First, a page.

vmmv modern viewsI like leading. I like being in control. Every group project I ever had in college I wrestled for the lead spot, and I usually got it–not because I’m bossy or a strong personality: I’ve got a voice so small, people in a one-on-one conversation with me often follow-up my statements with a side-lean and a “what?” I usually get the lead spot because I’m organized, a bit of an over-achiever, but largely because I’ve got a strong vein of fear for unpreparedness running through me that makes me, in most situations, over-compensate so I can feel controlled. I have high expectations, and I don’t really trust other people to help me to get to that level of expectation when I can just do it myself in my own way that I know works for me. I know what I need to feel comfortable while I work, so why not get myself to that position? I guess you could call it a pessimistic view of humanity, but I’d rather be surprised by someone as prepared as I am then count on them being prepared and be disappointed, stressed out, and joining them in looking the fool when it turns out they’re not. So, in short, it’s just natural for me to fall into taking the lead.

In one specific class project I vividly remember in my Senior year as an undergrad, we were broken up in groups of three and tasked to make connections between one of Jane Austen’s novels (Persuasion to be exact) and a romantic poet of our choice (Keats, Wordsworth, Coleridge etc.). If you’re not an English major, this probably sounds pointless, horrific, and dull, but there was a reason for the project which is, well, another post completely. The point is, my group broke up the project evenly into three parts and we agreed to reconvene a few days later, share our conclusions, and mutually agree on the ones we would present in our portfolio. A good plan, yes? Very “fair.” Hah. I went back to my apartment and happily charged ahead on the project–it’s no secret Austen is my specialty and my brain was already overflowing with connections. I came up with my conclusions I was assigned and then, well, I came up with all the rest too, you know, just in case. After four years of college I had had enough experience in groups to know being over-prepared is never a waste because there is always, without fail, someone to be made up for. Sure enough, by the first group meeting, three group members had fallen to two with no word from the third about the project, her absence, or her plan for getting her portion to us. “Ah yes,” I thought, “no worries at all, I’ve planned for this catastrophe.” The project was turned in with two names gracing the title instead of three, and our third “team” member concluded in creating massive drama—another story for yet another post. My point is, I led not because I necessarily wanted to lead, be the boss, or establish new, never-before-thought-of Austen connections (trust me, they’ve all been explored: Every. Single. One.) I led because I knew what I was good at: organization, planning, Austen. And I led because, well, there wasn’t much competition, so…it was just natural for me to do

By now you’ve probably heard of Sheryl Sandberg…if not for her COO position at Facebook, but for her wildly popular book Lean in: Women, Work, and the Will to Lead. What I didn’t know though was that “lean in” has become sort of a new catch phrase, a hot hashtag, and a whole .org site dedicated to what lean-in-ers describe as “changing the conversation about what we [women] can’t do to what we can do.” Sounds pretty good, doesn’t it? But what is so very irritating about Sandberg’s message and all her women “leaning in,” is that they’re insistent upon this idea that if you’re a woman not leading, then you’re “fearful” of being a leader and damn those misogynists, WHAT HAVE THEY DONE TO YOU? At a “BlogHer” conference earlier this year, Sandberg was re-wording some of her book’s urgings that many had criticized for being “elitist or critical of women who don’t have sky-high aspirations.” She admitted that perhaps her opinions had come off wrong and restated that “leaning in” wasn’t about every woman wanting to be a CEO but “about each one of us asking ourselves what we would do if we weren’t afraid and then reaching for those ambitions.”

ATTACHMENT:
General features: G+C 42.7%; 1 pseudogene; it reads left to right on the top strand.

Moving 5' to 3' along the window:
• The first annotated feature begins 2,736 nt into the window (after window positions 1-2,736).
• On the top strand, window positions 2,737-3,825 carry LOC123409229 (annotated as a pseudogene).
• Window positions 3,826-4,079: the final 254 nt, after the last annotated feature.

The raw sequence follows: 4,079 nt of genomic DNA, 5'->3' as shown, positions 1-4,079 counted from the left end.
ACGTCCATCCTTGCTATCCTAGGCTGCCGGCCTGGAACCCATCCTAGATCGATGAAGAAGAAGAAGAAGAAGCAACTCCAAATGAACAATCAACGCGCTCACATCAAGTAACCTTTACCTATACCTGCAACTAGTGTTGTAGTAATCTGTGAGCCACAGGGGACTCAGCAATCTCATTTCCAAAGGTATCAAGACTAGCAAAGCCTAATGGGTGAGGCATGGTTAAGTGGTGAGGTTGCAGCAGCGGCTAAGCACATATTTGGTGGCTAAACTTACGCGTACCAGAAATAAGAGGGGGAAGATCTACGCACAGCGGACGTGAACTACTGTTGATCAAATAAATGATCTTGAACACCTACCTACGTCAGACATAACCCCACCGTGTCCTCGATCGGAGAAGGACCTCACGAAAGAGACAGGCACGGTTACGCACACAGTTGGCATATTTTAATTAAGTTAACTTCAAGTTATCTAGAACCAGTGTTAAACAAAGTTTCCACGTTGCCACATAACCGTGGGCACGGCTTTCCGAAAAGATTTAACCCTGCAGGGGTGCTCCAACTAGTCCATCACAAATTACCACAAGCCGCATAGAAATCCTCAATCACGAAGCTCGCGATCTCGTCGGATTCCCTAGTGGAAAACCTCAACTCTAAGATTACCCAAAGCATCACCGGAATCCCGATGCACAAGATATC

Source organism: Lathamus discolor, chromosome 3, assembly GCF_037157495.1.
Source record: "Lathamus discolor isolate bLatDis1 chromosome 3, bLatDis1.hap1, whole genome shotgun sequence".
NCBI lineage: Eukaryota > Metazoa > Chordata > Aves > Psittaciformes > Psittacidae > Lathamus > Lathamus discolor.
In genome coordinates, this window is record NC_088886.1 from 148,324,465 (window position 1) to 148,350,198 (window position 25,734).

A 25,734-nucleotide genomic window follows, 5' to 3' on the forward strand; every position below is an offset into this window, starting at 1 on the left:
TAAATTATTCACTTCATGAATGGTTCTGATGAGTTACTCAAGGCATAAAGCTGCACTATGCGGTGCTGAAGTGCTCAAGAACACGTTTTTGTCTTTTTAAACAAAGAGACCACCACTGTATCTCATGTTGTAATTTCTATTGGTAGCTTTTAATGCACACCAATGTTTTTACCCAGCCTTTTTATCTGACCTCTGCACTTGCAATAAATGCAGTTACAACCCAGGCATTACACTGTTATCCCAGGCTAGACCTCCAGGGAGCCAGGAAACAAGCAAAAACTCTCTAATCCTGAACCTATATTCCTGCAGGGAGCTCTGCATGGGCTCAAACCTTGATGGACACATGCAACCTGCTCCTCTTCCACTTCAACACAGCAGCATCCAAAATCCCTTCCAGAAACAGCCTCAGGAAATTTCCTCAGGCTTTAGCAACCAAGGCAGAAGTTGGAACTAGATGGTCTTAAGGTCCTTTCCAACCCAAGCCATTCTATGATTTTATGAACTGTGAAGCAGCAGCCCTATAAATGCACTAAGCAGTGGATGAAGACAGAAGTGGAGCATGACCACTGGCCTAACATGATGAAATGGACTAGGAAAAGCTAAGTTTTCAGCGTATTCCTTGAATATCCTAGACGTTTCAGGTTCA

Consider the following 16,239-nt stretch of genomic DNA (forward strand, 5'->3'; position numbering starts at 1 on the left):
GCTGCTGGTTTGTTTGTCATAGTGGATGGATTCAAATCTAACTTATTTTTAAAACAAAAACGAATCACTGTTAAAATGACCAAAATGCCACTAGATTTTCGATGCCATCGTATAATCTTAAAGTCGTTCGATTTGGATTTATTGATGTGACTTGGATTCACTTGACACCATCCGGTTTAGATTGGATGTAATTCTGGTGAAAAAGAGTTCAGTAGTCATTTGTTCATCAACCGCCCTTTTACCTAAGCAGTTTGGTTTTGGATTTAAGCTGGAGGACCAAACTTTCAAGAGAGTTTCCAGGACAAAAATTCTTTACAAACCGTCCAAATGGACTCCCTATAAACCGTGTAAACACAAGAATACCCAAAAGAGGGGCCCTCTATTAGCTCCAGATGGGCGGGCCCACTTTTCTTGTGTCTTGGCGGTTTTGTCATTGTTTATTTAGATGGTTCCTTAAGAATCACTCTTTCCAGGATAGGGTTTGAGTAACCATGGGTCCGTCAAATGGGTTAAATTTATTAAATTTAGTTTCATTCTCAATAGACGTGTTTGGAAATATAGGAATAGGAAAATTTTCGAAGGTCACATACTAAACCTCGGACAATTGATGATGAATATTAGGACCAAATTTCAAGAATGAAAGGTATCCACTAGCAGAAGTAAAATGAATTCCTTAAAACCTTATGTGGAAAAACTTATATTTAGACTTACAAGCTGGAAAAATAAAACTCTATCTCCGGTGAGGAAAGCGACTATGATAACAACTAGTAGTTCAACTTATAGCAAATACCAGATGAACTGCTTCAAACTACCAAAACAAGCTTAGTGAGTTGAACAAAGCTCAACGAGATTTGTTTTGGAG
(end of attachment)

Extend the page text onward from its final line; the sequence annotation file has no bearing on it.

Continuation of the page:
It was meant to be “all-inclusive” she said, about all women, in every position, breaking out of their “fear” of…what? Being a woman? I don’t get it. I don’t get it at all. Why are we still making this about gender? If I’m “afraid” of something, I never think, “well, if only I were a man, I could do this.” No! For most things I don’t do, I’m not really afraid, I honestly don’t want to do them because I don’t think I would be good at them–not because I’m a woman, because those aren’t my natural strengths. And if I am afraid, it’s usually because I know I’m not good at it or I don’t know much about it yet. Never ever does it cross my mind that my femininity is holding me back. That group project I took control of? Sandberg would probably pat my shoulder and say “yay! Good for you for leaning in and taking control.” But I didn’t do it for that reason, I don’t want to be the boss, I just want to work to my own strengths. If a male team member had had better connections than I did for our Austen-to-Romantic-poet connection project, then I would have stepped down, held back, and given him a nod. Not because I’m suddenly afraid of the manly beast, but because hey, his ideas sound better. The content–not the producer–was better. But Sandberg? The article said she’s “concerned” about how we’re raising our daughters because “by middle school, in survey after survey, more boys say they want to lead someday versus girls.” Uh-oh, EMERGENCY!!! GIRLS ARE AFRAID!!! EMPOWER THEM!!!sheryl sandberg

Wait, what? Why? I don’t take that statistic that way, I take it that, for the majority, boys naturally have the desire to lead, that’s why even when they’re young (oh hey, in middle school) they’re already showing this tendency. Does that make me afraid? No. It’s not a rule, it’s just a majority. Some girls naturally have the ability to lead, and they will, without all of this obsession. Try and get a naturally disorganized girl to lead and you’ll have a leader who wasn’t meant to lead. That’s not forward-thinking equality and woman-empowerment, that’s a waiting disaster. My boyfriend recently asked me if I ever wanted to see a woman president. I thought about it for a long time–I knew what he was asking, if, like most women, I wanted to see a woman president because she was a woman. And I said yes, I would vote for a woman to be president, but I wouldn’t be voting based on her gender, I would be voting based on who the heck she was. How offensive to her to vote for her just because she’s got boobs. Come on ladies. Men usually get hired as high school teachers faster than women…I don’t take that as women are afraid to lead, take charge, and go get that job, I take it as school districts knowing that perhaps for the age group, men are just better at handling a room of 30+ teens. The reverse usually occurs with elementary school though, women are better at connecting with younger children…you know, just naturally. The dumbest idea employers ever had was to have rules on the types of people they had to hire. I would be more disappointed if I knew I was hired to “lead” just because they had to meet their female quota than if I was turned down because a man just did it better than I did. It’s not about being afraid, being brought up differently, or having different gender expectations…it’s just natural: Leaders are personality types, not gender specific and if we try and even out the ratio based solely on which bathroom we use, we’re going to have a really, really big problem…starting right at the top.

image inspired via

– <3 A.